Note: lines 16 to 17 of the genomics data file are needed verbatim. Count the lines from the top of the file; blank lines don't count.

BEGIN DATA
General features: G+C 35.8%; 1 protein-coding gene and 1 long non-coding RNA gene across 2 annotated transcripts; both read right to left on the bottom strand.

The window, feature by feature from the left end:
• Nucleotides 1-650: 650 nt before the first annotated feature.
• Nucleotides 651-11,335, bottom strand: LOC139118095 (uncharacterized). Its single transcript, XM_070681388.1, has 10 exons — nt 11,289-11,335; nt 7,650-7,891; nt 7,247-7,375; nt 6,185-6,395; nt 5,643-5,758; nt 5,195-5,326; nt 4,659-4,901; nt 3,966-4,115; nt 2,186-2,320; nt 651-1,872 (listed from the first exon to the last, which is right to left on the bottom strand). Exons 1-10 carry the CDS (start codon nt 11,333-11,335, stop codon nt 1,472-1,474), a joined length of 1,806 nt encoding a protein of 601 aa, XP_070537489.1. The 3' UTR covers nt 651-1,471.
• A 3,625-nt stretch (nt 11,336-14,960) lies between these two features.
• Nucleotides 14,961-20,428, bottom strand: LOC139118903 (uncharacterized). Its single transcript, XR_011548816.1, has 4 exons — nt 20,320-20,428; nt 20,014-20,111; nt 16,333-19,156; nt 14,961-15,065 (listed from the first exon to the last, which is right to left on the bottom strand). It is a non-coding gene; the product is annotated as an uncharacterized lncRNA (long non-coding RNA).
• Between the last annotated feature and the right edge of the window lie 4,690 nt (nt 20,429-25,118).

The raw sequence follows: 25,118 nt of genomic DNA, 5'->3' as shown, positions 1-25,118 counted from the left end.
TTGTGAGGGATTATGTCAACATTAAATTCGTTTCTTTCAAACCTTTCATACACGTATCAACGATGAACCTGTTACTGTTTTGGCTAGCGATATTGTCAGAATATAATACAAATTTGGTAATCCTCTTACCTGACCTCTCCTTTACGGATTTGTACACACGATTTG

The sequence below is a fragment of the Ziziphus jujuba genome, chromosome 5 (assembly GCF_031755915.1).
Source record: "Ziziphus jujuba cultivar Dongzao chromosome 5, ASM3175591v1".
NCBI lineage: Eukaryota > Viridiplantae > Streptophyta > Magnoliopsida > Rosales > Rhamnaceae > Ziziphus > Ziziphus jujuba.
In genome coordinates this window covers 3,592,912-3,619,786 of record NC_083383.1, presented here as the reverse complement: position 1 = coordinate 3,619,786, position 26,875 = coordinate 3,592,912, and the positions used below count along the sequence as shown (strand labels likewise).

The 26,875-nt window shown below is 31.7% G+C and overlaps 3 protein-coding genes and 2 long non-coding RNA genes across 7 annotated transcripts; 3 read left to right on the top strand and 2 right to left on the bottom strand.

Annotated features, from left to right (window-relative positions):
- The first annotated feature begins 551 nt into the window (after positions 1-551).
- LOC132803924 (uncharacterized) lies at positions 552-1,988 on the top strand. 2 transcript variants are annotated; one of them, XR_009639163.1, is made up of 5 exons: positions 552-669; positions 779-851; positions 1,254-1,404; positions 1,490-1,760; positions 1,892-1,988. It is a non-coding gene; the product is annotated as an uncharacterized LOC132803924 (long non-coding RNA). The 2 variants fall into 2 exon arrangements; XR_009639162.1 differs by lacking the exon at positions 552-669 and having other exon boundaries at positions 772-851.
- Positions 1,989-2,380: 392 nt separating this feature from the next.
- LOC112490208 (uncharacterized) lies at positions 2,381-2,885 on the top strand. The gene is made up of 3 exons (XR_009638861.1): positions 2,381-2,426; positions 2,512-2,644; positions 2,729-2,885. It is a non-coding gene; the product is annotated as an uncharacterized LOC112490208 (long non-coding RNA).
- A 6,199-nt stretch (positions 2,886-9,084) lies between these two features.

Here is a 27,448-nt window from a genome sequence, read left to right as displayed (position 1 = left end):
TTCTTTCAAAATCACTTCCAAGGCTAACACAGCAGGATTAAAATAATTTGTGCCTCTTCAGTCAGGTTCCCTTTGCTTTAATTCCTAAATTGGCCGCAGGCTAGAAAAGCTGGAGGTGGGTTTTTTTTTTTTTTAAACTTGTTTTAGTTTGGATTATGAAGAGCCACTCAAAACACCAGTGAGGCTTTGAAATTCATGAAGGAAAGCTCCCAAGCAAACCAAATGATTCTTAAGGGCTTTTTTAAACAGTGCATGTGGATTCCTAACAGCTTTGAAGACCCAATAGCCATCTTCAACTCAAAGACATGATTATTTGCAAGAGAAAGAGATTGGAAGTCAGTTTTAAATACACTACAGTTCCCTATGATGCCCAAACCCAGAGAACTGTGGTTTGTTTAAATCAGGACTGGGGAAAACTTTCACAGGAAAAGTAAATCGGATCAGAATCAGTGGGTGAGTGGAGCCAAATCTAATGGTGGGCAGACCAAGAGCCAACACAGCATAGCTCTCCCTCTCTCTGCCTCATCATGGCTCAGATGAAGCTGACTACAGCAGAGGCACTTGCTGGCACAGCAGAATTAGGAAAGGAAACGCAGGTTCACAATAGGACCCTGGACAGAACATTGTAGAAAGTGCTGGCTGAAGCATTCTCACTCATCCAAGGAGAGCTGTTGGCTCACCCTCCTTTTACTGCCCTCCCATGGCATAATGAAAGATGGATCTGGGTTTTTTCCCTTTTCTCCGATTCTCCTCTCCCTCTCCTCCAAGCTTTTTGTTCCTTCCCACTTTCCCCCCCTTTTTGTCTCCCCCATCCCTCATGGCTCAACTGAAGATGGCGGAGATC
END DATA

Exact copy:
- The first annotated feature begins 551 nt into the window (after positions 1-551).
- LOC132803924 (uncharacterized) lies at positions 552-1,988 on the top strand. 2 transcript variants are annotated; one of them, XR_009639163.1, is made up of 5 exons: positions 552-669; positions 779-851; positions 1,254-1,404; positions 1,490-1,760; positions 1,892-1,988. It is a non-coding gene; the product is annotated as an uncharacterized LOC132803924 (long non-coding RNA). The 2 variants fall into 2 exon arrangements; XR_009639162.1 differs by lacking the exon at positions 552-669 and having other exon boundaries at positions 772-851.